Sanders Sound Systems Magtech Stereo Amplifier
What follows must be a story of evolution. And in a broad sense It will serve to illustrate some of the technical advances that have been made to bring music into our lives. Driven by our need to experience music we keep technology in a constant state of flux. Ever reaching for an elusive totally immersive experience. Back in May 2008 within the pages of Enjoy the Music.com I wrote about the original Sanders ESL Audio Amplifier. It was made to drive impossible electrostatic speaker impedance variations. And more specifically it was intended to power the designer Roger Sanders own Innersound Electrostatic speakers. At that time, eleven years ago, I owned and enjoyed a pair of Quad 63 Electrostatic speakers mounted on eighteen inch high Gradient woofers. And subsequently I purchased that Sanders ESL amplifier to power my Quad and Gradient speakers.
In 1997 Roger Sanders joined Raj Varma to form the Innersound Company. Their products were a hybrid loudspeaker with a cone woofer and a flat electrostatic panel and the Innersound ESL amplifier designed to drive their loudspeakers. Both products received a lot of good press in the audiophile articles written at that time.
In 2003 the Innersound Company moved from Georgia to Boulder, Colorado. In 2004 Roger Sanders left Innersound and in 2007 he formed Sanders sound Systems now located in Conifer, CO. It is important to note that Mr. Sanders has managed to continue to make and improve his ESL amplifiers and he has resumed production of his innovative electrostatic loudspeakers. With the new Sanders sound systems Model 10 loudspeakers he abandoned the curved electrostatic panels that he developed. Explaining that the curved surface introduces a new set of problems not inherent with flat electrostatic panels.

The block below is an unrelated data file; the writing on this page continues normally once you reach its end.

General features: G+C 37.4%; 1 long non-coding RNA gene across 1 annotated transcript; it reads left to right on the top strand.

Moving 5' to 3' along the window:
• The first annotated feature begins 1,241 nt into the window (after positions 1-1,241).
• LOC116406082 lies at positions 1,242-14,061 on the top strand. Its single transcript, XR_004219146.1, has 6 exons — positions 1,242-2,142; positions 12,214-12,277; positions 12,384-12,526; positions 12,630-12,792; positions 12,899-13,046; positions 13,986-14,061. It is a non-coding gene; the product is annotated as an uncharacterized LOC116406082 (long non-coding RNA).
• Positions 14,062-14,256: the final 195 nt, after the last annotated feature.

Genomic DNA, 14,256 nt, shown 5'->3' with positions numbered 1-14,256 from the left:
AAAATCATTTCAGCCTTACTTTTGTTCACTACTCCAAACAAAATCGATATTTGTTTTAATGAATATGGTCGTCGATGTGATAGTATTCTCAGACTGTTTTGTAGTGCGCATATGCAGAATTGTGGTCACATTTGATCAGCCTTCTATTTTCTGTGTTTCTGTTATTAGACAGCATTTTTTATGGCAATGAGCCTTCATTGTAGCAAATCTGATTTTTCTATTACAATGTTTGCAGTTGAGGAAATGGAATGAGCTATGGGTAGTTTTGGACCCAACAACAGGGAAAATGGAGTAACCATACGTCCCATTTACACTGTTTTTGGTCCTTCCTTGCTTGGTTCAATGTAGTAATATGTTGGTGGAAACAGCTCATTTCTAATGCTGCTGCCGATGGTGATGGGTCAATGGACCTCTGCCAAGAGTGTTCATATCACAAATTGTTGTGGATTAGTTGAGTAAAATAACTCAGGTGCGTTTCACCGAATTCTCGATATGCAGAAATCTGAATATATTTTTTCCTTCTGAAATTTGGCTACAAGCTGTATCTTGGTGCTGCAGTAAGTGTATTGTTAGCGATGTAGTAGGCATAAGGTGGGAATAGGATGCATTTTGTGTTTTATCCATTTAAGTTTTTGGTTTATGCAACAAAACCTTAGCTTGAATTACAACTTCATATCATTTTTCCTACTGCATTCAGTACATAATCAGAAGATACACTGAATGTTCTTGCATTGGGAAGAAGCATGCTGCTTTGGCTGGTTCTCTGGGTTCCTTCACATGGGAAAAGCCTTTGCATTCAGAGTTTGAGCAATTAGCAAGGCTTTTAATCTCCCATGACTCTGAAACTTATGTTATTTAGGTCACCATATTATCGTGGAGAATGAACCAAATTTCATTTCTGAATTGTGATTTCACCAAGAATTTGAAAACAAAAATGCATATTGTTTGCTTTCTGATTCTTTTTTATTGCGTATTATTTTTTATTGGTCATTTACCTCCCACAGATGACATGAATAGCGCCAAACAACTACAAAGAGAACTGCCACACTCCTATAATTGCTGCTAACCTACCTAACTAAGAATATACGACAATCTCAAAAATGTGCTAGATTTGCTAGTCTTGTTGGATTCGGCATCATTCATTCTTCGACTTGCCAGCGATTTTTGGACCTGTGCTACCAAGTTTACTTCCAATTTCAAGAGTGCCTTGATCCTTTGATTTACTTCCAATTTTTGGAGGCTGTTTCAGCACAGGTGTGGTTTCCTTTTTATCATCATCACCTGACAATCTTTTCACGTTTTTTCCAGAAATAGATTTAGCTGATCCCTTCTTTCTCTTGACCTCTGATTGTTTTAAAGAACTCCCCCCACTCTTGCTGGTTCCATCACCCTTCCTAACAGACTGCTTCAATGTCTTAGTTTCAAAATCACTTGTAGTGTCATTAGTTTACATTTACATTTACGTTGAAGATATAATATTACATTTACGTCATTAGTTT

The Years 2008 And 2019
I sat down to take a photo and for a brief listen. Then I started a conversation with Mr. Sanders. I commented that some years ago I had reviewed and purchased an earlier version of his ESL amplifier. The conversation shifted to all the advances and the improvements he made with the redesign of the current Sanders Magtech power amplifier. Roger Sanders explains that the new Magtech Amplifier is physically the same size as the original ESL amplifier. It measures 17" wide, 5.5" high and 14" front to back and it weighs in at the same 54 pounds. Without getting into deep technical stuff Mr. Sanders mentioned that much of the work centered about designing a new very innovative linear Voltage Regulator.
This new regulator is 99% efficient and is stable regardless of the amplifier load and the line voltage. It is the only amplifier on the market using a linear Voltage Regulator in the power supply for that purpose. The Magtech is claimed to be the only transistor high power audiophile-grade amplifier on the market that is fully regulated. Biasing and stabilizing any amplifiers output transistors had perennially been a problem due to heat causing thermal drift.
Motorola solved this problem just a few years ago with their invention of the "Thermal Trak" transistor. This device contains a thermal sensor inside the transistor itself. So it immediately senses and "tracks" the temperature of the transistor. This makes it possible to immediately provide feedback to the amplifier's bias control circuitry so that the bias automatically adjusts itself virtually instantly. As a result, amplifiers that use Thermal Trak transistors have vastly more stable bias than conventional designs that do not use Thermal Trak transistors. Now the Magtech amplifier is so stable that no matter how the load on the speaker might vary the biasing of the output devices remains rock solid and constant.